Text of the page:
PROJECT FUNDING HAS LAUNCHED on KICKSTARTER:
He brushed the leaves aside and uncovered the most baffling double murder Vancouver has ever had.
– The Vancouver Province April 15, 1953
The case itself centres around two unknown children, two young brothers who deserve to be identified.
The April 15, 1953 edition of The Vancouver Sun ran an article on the crime entitled ‘Babes in the Woods’ Slain by Mother- Police Reconstruct Deaths of Boy, Girl Found in Park. As DNA results show the victims were indeed two boys, the “girl” in the article pertains to the larger skeleton and the “boy” pertains to the smaller skeleton.
The clothing [not including aviator helmets (I’ll discuss those next time)] was described as follows:
The [smaller skeleton’s] consisted of a red Fraser Tartan jacket of Canadian manufacture, cream or fawn corduroy trousers and scamper-type shoes with plantation rubber soles. The [larger skeleton’s] clothing was deteriorated almost completely. [His] underpants, however, were believed to be many sizes too large, the slack taken up with a safety pin which was found along with a piece of elastic. [His] shoes were identical but half inch longer than the [younger] boy’s and both bodies were encircled with black leather belts. Peculiarities in the weave of the jacket worn by the [smaller child] by identified it ad the Red Fraser tartan.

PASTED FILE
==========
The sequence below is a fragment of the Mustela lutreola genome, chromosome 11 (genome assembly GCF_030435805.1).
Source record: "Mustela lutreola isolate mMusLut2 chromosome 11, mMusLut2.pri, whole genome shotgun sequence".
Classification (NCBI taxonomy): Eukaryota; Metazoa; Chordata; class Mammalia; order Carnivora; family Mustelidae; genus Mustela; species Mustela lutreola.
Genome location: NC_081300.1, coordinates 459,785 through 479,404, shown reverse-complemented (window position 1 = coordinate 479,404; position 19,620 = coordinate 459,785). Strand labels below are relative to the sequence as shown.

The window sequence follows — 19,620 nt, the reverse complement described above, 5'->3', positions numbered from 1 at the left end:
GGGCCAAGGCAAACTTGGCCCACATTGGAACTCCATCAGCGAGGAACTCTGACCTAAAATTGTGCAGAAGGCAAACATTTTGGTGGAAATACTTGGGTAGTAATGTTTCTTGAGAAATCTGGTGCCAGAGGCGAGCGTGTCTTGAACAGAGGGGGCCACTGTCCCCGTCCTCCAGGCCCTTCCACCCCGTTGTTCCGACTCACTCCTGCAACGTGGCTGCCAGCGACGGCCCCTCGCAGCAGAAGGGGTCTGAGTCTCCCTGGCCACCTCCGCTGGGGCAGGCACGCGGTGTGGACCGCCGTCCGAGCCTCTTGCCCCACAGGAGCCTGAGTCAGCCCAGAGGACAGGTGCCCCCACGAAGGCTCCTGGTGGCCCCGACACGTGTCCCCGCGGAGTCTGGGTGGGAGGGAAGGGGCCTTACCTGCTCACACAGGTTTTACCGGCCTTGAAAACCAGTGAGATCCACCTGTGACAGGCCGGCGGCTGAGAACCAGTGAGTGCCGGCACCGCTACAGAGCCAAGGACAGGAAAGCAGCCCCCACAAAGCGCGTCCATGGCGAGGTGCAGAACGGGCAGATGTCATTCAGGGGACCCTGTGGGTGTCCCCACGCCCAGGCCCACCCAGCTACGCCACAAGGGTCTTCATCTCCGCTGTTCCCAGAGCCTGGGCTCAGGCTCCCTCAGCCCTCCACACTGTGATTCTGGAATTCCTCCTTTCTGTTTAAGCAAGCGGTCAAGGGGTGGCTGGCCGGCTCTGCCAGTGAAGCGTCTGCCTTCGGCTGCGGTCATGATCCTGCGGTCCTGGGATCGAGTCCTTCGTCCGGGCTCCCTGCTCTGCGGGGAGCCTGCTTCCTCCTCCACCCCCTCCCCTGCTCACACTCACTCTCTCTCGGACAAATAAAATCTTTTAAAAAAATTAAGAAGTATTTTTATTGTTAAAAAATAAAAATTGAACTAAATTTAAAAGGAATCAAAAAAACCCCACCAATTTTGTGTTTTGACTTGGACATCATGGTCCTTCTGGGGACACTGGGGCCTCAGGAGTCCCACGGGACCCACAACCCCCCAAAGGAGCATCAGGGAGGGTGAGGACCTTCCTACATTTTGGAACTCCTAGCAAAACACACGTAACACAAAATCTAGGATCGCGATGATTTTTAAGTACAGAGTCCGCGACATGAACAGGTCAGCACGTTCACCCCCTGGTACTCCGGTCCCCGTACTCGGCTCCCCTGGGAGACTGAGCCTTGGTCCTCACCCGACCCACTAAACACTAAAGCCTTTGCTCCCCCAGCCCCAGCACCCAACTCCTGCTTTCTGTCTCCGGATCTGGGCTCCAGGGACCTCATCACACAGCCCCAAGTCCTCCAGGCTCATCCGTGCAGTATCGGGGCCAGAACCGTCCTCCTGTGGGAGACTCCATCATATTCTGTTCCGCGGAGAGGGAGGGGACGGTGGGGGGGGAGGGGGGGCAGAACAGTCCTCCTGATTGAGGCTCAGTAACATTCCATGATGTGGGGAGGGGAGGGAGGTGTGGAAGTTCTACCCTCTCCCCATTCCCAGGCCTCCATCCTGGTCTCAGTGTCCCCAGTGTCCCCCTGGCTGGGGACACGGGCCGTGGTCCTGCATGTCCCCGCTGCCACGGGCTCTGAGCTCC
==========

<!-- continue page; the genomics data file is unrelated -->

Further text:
In The Vancouver Sun January 14, 1984:
From bits of cloth found around the bodies, police re-created clothing likely worn by the victims. It was no easy task. A small piece of soiled, rotted cloth was carefully washed and examined under microscope, revealing traces of red. Rayon threads in the material had completely disintegrated, leaving four treads missing.
With help from the yard-goods manager of a Vancouver department store, the cloth was found to be of red Fraser tartan, a jacket of Canadian cloth. The jacket’s waistband had three bands of elastic, while a manufacturer would have used on thick band instead of employing three separate stitching operations.
But the quality of the cloth was too cheap to have been used in a tailor-made jacket. That meant it was likely produced at home out of an old piece of cloth, or an alteration to another jacket picked up second-hand or at a rummage sale…
Evidence Item 17: Small manila envelope with pencil notes: Paris Winley Mills Co. Ltd.; Paris Ontario; RP Roberts- 601 Bute St.; Mr. Hawe- textile sales 16-T’s- Artex Woolers, Kerr 28/3, 2134 W41; Canadian Construction Cloth; 18/36 Strawn to 1”; regent mills; black pattern- Deteriorated tartan cloth appears green/black/beige
The following ad appeared in The Vancouver Sun, November 5, 1947 indicating a children’s plaid jacket:
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